I’ve just finished watching ‘The Trial: A Murder in the Family’. The channel 4 show is described as ‘a pioneering series that reveals the inner workings of the legal system’
I’m fascinated by how this documentary-drama hybrid was made. There are many parallels between the series and the simulation work which takes place in health education and research (more about that here). The programme used a mix of actors, real legal professionals and a real jury. The audience see a fictional murder case unfold. As well as seeing what happens in the courtroom, we are also given access to behind the scenes moments such as jury deliberations, the defendant preparing with his legal team, and the prosecution discussing their tactics. For me, these moments were the most interesting, as I felt like I was being given access to something which is usually kept very private.
Through simulation, complex legal processes were brought to life in a safe, ethical and engaging way. Judging by the media reaction, it seems to have encouraged some public debate. For me, it also dispelled some myths about a world I previously knew little about.
That is exactly what we try to do with medical simulation. For example, when a doctor and a patient simulate a consultation in front of an audience, we see something which is normally highly confidential. Privacy is so important within the NHS, however, so is public scrutiny and dialogue. It’s vital that we find safe ways to have challenging conversations.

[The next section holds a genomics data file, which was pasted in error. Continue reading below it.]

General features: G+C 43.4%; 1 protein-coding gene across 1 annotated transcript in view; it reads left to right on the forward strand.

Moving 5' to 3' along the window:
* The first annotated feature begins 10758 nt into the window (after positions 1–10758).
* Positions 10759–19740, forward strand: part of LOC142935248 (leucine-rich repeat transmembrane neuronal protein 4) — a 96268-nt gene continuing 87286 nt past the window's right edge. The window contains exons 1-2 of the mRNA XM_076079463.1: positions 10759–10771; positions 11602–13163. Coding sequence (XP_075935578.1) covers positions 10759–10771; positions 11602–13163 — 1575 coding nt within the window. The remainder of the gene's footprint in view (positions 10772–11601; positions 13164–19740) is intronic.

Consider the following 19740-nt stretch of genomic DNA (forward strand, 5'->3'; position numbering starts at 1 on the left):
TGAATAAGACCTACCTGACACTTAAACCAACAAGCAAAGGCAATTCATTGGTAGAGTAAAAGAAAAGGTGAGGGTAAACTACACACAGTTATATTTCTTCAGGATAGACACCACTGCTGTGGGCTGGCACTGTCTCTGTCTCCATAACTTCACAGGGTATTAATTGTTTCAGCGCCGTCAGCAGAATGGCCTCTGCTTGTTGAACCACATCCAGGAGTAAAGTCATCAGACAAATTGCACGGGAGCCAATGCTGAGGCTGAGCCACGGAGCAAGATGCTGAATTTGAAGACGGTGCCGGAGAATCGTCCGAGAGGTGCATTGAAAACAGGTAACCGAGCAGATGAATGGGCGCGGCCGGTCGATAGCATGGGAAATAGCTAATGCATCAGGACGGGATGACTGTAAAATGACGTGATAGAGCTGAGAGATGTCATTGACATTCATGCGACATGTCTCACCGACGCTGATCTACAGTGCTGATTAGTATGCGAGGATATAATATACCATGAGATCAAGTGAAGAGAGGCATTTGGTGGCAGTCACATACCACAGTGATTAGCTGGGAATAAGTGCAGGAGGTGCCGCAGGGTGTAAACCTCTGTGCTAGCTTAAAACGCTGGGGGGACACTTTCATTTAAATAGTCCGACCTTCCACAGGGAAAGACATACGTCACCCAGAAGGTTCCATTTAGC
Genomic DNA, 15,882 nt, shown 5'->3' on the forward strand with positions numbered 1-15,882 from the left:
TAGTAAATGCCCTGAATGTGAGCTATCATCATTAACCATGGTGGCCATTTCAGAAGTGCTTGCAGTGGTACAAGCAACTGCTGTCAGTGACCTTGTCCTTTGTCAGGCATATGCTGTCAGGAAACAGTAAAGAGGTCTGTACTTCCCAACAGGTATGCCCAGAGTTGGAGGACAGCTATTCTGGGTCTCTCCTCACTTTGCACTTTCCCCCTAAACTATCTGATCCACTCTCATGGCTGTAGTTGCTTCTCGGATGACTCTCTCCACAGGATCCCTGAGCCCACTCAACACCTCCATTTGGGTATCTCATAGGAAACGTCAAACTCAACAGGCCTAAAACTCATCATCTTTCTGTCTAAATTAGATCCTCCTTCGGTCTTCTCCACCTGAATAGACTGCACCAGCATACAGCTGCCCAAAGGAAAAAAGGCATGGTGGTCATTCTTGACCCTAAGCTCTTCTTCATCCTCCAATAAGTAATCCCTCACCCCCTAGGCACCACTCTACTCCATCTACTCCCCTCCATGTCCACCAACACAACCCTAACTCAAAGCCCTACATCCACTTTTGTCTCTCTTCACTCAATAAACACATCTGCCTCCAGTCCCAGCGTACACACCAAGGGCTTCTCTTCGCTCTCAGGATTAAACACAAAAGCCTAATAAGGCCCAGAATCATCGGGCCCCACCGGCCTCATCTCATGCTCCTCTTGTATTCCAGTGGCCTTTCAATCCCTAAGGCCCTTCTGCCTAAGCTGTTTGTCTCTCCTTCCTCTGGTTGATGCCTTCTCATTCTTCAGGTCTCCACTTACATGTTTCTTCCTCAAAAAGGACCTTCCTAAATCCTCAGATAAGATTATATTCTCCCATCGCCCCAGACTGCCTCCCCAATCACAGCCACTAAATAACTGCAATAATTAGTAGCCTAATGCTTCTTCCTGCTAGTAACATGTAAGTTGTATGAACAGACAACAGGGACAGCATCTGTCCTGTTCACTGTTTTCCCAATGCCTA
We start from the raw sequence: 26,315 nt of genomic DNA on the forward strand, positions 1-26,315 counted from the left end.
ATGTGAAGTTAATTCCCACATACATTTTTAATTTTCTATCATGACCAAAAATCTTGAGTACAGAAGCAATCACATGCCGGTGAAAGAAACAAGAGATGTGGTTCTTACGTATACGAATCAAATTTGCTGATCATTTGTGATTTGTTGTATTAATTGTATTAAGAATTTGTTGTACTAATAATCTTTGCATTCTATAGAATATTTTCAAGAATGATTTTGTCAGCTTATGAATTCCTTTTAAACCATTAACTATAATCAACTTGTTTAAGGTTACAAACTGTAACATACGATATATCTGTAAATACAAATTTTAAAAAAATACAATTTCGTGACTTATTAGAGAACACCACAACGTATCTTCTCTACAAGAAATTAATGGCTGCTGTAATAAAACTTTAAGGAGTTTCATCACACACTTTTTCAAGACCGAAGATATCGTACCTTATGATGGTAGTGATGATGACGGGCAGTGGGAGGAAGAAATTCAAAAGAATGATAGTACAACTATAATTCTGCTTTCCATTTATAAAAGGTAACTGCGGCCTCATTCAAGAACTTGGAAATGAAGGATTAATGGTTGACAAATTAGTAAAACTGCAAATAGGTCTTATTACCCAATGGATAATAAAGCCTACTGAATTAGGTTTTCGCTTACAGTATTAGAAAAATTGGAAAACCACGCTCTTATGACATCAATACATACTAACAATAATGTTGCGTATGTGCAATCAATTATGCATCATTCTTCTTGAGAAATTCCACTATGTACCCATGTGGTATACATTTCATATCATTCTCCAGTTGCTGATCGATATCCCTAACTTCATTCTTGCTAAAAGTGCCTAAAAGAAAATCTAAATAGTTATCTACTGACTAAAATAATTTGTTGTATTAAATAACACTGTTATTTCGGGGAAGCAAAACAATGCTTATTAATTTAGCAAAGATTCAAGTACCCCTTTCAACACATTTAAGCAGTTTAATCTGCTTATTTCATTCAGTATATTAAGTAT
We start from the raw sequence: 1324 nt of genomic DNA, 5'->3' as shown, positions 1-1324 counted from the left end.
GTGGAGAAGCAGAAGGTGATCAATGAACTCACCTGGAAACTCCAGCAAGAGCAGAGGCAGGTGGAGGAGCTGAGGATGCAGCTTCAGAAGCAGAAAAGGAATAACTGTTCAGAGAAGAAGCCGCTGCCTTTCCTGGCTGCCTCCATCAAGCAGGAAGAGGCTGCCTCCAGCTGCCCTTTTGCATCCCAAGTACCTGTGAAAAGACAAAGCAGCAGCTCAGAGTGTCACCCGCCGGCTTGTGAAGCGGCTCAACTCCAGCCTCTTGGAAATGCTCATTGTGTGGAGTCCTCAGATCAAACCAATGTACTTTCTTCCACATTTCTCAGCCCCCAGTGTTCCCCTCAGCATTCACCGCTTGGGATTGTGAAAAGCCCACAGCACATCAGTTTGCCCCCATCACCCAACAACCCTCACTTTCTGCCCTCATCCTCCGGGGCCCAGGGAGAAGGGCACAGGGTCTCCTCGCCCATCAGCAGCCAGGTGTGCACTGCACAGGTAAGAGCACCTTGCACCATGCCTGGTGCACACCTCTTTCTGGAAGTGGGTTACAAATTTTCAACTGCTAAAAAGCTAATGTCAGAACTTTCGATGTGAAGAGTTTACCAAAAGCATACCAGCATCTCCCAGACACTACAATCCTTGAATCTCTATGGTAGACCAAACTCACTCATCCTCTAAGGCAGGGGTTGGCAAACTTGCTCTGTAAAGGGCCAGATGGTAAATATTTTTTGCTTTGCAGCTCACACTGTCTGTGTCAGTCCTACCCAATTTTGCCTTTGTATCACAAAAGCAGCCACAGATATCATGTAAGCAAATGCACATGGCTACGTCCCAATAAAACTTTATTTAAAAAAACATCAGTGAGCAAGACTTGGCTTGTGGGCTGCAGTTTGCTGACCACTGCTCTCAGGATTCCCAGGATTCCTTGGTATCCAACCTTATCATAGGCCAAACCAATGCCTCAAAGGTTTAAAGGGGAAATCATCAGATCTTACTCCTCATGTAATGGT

I’ve now read several articles about ‘The Trial’. These articles reveal some of the process behind the series, however I have a lot more questions! For example, how was the case developed and who was involved in that process? Many of the simulated scenarios I work with draw on people’s real experiences. I wonder if that was true for ‘The Trial’.
Also it’s obvious that the trial process has been condensed somewhat. I suspect that was motivated by a mix of practical constraints, and concerns about keeping a TV audience engaged. However, judging by the conversations between jurors, I also suspect that the jury saw more of the court case than we did. I would love to know how they made decisions about condensing and editing such a complicated process.
This very much links to some work I am doing at the moment. I am thinking about how to simulate a patient journey through a clinical trial. The aim of this is to facilitate discussions around trial design, recruitment processes and participant burden. One of the things I am grappling with is how to condense this process into something engaging and understandable, without minimising the complexity.
Over to you…
Do you think a similar programme could help to dispel some myths about the NHS and health research? What would that look like? What can we learn from this approach to public engagement? Please let me know your thoughts by commenting below or contacting me.
If you have enjoyed this post, please follow my blog!
More info about the series here: